15 years ago, the first elected government adopted the Constitution of Bhutan as the nation transformed into a democratic, constitutional monarchy. The Constitution outlines the structure of the government and provisions for the human and legal rights of the people of Bhutan. 

Article 9 of the Constitution defines the fundamental duties of the state. This includes providing free education, access to basic health services, promoting the arts and sciences, and encouraging private sector development. In addition to these obligations, the state is tasked with ensuring a good quality of life for the citizens of Bhutan. That is a wide and flexible mandate, and what it entails will vary not only over time as the country develops but across space, since different regions face different challenges. 

This becomes apparent when we examine the Bhutan Living Standard Survey (BLSS). The National Statistics Bureau conducts BLSS every five years to record the well-being and outlook of a representative sample of the population. The latest survey was conducted between April and June 2022 and covered over 13,000 Bhutanese households. In addition to questions on living standards (housing conditions, food consumption, household member details, etc.), respondents were asked to list upto three actions the government could take to improve their household’s welfare. The results from that part of the questionnaire show the wide range of issues on which Bhutanese households desire government support. 

The contrasting priorities between rural and urban areas of Bhutan are pronounced. In rural regions, the primary demand is road construction and upgradation (28%), while urban households, the top concern was job creation (16%). The latter is unsurprising, as according to the 2022 Labour Force Survey, the urban unemployment rate (10%) is three times higher than the rural unemployment rate. 

It is also unsurprising that road construction and improvement is such a commonly-desired government action. As a mountainous and land-locked country, the country faces an uphill battle in connecting her dispersed regions. With only 21 inhabitants per square kilometer, Bhutan is among the least densely-populated countries in Asia. Roads are a public good, and their construction is essential for creating markets and economies of scale.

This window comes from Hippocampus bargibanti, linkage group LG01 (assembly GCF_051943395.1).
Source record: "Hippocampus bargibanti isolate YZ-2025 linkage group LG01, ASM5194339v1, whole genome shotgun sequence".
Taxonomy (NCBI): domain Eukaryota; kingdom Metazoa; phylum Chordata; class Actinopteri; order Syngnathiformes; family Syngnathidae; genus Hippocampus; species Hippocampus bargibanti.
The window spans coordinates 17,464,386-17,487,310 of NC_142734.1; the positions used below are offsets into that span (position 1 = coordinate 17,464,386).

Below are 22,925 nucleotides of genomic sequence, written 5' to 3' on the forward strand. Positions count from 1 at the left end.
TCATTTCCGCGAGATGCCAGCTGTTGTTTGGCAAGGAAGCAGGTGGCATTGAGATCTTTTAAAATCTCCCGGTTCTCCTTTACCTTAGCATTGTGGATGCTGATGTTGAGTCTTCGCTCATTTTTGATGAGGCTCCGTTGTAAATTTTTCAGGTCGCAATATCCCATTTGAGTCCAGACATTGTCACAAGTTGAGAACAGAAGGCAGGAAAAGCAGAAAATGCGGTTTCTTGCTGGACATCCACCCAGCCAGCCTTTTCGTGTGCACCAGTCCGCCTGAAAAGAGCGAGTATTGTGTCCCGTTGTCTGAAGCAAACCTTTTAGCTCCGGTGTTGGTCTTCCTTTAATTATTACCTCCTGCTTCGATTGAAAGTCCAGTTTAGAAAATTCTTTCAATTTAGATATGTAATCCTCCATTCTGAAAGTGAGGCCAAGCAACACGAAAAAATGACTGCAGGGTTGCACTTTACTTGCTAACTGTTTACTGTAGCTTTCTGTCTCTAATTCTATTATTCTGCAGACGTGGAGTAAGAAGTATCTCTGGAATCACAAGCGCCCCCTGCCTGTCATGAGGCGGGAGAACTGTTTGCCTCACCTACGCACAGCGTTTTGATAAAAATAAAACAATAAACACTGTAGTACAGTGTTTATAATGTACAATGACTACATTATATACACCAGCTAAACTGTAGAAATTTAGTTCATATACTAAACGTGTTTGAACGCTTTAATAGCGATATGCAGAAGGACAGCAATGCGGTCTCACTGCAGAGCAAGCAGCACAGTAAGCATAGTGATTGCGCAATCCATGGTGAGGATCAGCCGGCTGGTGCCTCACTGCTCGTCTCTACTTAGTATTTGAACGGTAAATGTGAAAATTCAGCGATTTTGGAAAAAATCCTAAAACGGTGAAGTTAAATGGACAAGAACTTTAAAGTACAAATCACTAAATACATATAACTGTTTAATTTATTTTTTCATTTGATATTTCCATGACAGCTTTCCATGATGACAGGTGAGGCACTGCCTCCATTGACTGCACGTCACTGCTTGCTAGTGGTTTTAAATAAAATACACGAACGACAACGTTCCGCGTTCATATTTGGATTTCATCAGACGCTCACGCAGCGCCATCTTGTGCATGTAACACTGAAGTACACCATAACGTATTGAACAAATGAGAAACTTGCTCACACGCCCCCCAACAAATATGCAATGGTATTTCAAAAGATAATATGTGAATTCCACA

This makes it critical to continue the substantial progress that the government and its partners have made in road construction recently. Under the 12th Five-Year Plan, 789 farm roads were constructed across the country. The length of black-topped roads has nearly doubled in the 15 years since the Constitution was adopted, from 2,600 kilometers in 2008 to 4,900 kilometers in 2022.

There are notable patterns in respondent priorities by Dzongkhag. For 12 out of 20 Dzongkhags, roads were the top concern. For five Dzongkhags (Ha, Paro, Sarpang, Samdrup Jongkhar and Punakha), it was water supply and sanitation, with waste management being the primary concern in Paro and Haa. Chukkha, Lhuentse, and Thimphu were the remaining three Dzongkhags, for which no action by the government was requested. 

Delving deeper into the data, it becomes clear how different types of Bhutanese households prioritize government actions. According to the 2022 Poverty Analysis Report, 12% of Bhutan’s population falls under the national poverty line. Poor households were only two-thirds as likely as non-poor households to request no action by the government. Poor households were more likely than non-poor households to call for electricity, social support (including income transfers, subsidies for basic necessities like food and oil, and elder- and child-care), and transportation. 

But most distinctions fell across rural versus urban lines, rather than poor versus non-poor lines. This underscores the challenges presented by Bhutan’s geography. Roads, health, education (building new schools), and agricultural support were more commonly requested by rural households than urban households. The most requested agricultural support was the provision of farming equipment, such as power tillers, and the creation of marketing outlets. In contrast, respondents in urban areas were more likely to call for water supply and sanitation, job creation, business financing, and affordable housing than their rural counterparts.   

Many of these desired government actions are linked to one of the most prominent demographic and economic challenges facing Bhutan today: the ongoing emigration to Australia and other advanced economies. The survey responses reflect both causes and consequences of that issue. 

On the cause side, there is a lack of job opportunities as a contributing factor. Job creation was the top concern for nearly 10% of the population and was listed as a top three concern for over one-fifth of the country. Private sector development would create more opportunities for Bhutanese citizens to achieve their aspirations domestically, rather than abroad. 

On the consequence side, the calls for social support in the form of eldercare are likely a reflection not only of Bhutan’s ageing population but of economic migrants leaving their parents behind. 

July 18 marks Constitution Day, and the 15th anniversary milestone is an opportunity to reflect on how government priorities are evolving with the challenges and opportunities of the day. 

Contributed by

Milan Thomas (PhD)


Asian Development Bank

Yangchen C. Rinzin

Centre for Bhutan and GNH Studies